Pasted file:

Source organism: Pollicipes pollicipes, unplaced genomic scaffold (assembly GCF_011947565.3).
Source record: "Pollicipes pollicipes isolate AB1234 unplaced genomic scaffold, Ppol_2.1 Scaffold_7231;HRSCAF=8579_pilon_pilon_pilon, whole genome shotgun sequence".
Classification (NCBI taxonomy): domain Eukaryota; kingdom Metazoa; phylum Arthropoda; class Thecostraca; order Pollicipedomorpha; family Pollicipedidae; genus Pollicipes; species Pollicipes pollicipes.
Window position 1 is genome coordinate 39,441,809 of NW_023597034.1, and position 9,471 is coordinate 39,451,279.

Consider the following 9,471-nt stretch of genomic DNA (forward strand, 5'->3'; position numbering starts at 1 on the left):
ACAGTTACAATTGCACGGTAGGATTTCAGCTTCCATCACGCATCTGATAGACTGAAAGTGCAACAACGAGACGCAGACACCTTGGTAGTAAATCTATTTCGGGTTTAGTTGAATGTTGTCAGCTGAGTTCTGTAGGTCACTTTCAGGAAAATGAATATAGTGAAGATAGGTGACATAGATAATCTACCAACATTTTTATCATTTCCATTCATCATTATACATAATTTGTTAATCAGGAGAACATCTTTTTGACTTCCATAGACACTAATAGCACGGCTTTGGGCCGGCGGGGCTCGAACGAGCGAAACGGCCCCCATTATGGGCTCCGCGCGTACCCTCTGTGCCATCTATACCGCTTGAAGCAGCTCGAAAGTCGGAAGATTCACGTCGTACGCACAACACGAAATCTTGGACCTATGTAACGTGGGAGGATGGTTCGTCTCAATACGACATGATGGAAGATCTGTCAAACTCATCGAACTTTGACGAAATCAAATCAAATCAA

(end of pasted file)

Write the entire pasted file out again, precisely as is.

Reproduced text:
Source organism: Pollicipes pollicipes, unplaced genomic scaffold (assembly GCF_011947565.3).
Source record: "Pollicipes pollicipes isolate AB1234 unplaced genomic scaffold, Ppol_2.1 Scaffold_7231;HRSCAF=8579_pilon_pilon_pilon, whole genome shotgun sequence".
Classification (NCBI taxonomy): domain Eukaryota; kingdom Metazoa; phylum Arthropoda; class Thecostraca; order Pollicipedomorpha; family Pollicipedidae; genus Pollicipes; species Pollicipes pollicipes.
Window position 1 is genome coordinate 39,441,809 of NW_023597034.1, and position 9,471 is coordinate 39,451,279.

Consider the following 9,471-nt stretch of genomic DNA (forward strand, 5'->3'; position numbering starts at 1 on the left):
ACAGTTACAATTGCACGGTAGGATTTCAGCTTCCATCACGCATCTGATAGACTGAAAGTGCAACAACGAGACGCAGACACCTTGGTAGTAAATCTATTTCGGGTTTAGTTGAATGTTGTCAGCTGAGTTCTGTAGGTCACTTTCAGGAAAATGAATATAGTGAAGATAGGTGACATAGATAATCTACCAACATTTTTATCATTTCCATTCATCATTATACATAATTTGTTAATCAGGAGAACATCTTTTTGACTTCCATAGACACTAATAGCACGGCTTTGGGCCGGCGGGGCTCGAACGAGCGAAACGGCCCCCATTATGGGCTCCGCGCGTACCCTCTGTGCCATCTATACCGCTTGAAGCAGCTCGAAAGTCGGAAGATTCACGTCGTACGCACAACACGAAATCTTGGACCTATGTAACGTGGGAGGATGGTTCGTCTCAATACGACATGATGGAAGATCTGTCAAACTCATCGAACTTTGACGAAATCAAATCAAATCAA